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Texas city says no hurricane aid if you boycott Israel

Application clause for hurricane disaster relief requires that people not boycott Israel
10,000 residents from Dickinson, Texas, report damages to more than 7,000 homes and 88 businesses (AFP)

To receive Hurricane Harvey relief grants, residents and businesses from a small Texas city must pledge to not boycott Israel, according to the city of Dickinson’s application.

The application, found on Dickinson’s website, includes a clause stating that any individual or business asking for financial assistance “does not boycott Israel” and “will not boycott Israel” if approved.

Dickinson Mayor Julie Masters, whose house was flooded by Harvey, told Middle East Eye that the clause was added because of a state law that forbids contractors to boycott Israel.

The law is known as the Anti-Boycott, Divestment and Sanctions law (Anti-BDS). Passed and signed into law in May, it was touted by Texas Governor Greg Abbott: "I am proud to have commemorated Israel’s Independence Day by signing into law Anti-BDS legislation in Texas," Abbott said in a news release. 

“As Israel's number one trading partner in the United States, Texas is proud to reaffirm its support for the people of Israel and we will continue to build on our historic partnership. Anti-Israel policies are anti-Texas policies, and we will not tolerate such actions against an important ally,” he added.

Masters said Dickinson's attorney and the city council are discussing the possibility of removing the clause. The town does not have a strong financial connection to Israel, nor does it have many Israeli immigrants.

Houston-based civil rights attorney Randall Kallinen told Middle East Eye that the clause is a violation of freedom of speech.

“It would violate the first amendment to the Constitution to require someone to abstain from a boycott of a country, because boycotts are treated the same as speech by the law," Kallinen said.

"The Supreme Court of the United States has already decided that boycotts are a form of free speech. You cannot premise disaster relief acceptance upon agreeing to not boycott someone,” he said.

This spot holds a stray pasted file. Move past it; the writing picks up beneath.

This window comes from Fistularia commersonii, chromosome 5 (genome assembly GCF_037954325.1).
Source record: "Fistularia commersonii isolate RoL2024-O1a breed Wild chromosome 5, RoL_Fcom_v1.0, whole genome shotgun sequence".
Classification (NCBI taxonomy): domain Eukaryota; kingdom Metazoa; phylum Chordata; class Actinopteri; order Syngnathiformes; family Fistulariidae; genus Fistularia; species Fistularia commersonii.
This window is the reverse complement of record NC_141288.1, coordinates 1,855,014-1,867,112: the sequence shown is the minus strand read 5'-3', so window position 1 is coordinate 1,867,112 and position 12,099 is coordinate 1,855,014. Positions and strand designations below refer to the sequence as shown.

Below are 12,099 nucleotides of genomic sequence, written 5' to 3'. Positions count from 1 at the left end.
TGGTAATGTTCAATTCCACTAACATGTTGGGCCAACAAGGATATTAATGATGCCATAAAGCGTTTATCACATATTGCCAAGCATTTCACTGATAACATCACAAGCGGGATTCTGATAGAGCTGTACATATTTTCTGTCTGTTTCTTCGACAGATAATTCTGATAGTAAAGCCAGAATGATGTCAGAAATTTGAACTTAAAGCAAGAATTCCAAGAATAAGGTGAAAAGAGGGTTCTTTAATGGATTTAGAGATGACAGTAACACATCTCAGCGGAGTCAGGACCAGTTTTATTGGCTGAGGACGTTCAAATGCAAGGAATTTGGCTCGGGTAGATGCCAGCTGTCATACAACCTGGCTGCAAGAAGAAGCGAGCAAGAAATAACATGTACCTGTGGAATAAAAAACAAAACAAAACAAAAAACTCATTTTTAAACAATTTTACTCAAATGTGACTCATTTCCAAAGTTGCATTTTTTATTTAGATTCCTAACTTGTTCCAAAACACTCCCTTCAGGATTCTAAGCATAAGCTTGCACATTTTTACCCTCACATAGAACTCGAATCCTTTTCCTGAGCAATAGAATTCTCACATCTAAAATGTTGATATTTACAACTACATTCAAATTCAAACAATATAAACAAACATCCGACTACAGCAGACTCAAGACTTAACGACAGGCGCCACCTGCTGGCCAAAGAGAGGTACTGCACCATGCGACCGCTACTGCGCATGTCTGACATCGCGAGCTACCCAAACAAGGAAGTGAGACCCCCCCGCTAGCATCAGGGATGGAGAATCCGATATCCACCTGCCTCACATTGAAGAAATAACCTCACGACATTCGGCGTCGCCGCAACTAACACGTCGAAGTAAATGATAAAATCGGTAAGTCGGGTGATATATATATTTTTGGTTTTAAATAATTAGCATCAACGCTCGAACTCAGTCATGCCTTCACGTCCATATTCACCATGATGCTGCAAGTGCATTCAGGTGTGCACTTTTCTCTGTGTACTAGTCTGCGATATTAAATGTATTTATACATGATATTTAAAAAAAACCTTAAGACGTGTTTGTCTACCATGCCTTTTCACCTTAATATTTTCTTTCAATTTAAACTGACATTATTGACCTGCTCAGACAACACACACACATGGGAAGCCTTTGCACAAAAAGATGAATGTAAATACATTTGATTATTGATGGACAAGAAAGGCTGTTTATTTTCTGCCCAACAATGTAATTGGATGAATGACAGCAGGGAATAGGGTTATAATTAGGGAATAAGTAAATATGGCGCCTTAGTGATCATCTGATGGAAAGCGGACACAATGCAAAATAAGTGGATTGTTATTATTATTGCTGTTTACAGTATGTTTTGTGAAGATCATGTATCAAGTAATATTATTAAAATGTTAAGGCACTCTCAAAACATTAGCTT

He also added that “there is no indication” the anti-BDS law applies to individuals.

Rights groups, including the ACLU, agree that the clause violates free speech.

“The First Amendment protects Americans’ right to boycott, and the government cannot condition hurricane relief or any other public benefit on a commitment to refrain from protected political expression,” ACLU of Texas Legal Director Andre Segura said in a news release.

“Dickinson’s requirement is an egregious violation of the First Amendment, reminiscent of McCarthy-era loyalty oaths requiring Americans to disavow membership in the Communist party and other forms of ‘subversive’ activity,” Segura added.

Surrounding cities hit by Harvey have not added similar stipulations that Middle East Eye could find, and Kallinen said he is unaware of any other municipalities requiring a like-minded clause.

Hurricane Harvey wrecked the Texas Gulf shore when it landed south of Houston, then moved slowly up the coast, dumping historic amounts of rainfall and flooding thousands of homes and businesses. Two university professors estimated that the total damage in the areas affected may reach almost $200bn.

According to police reports, 10,000 residents from Dickinson reported damages to more than 7,000 homes and 88 businesses.

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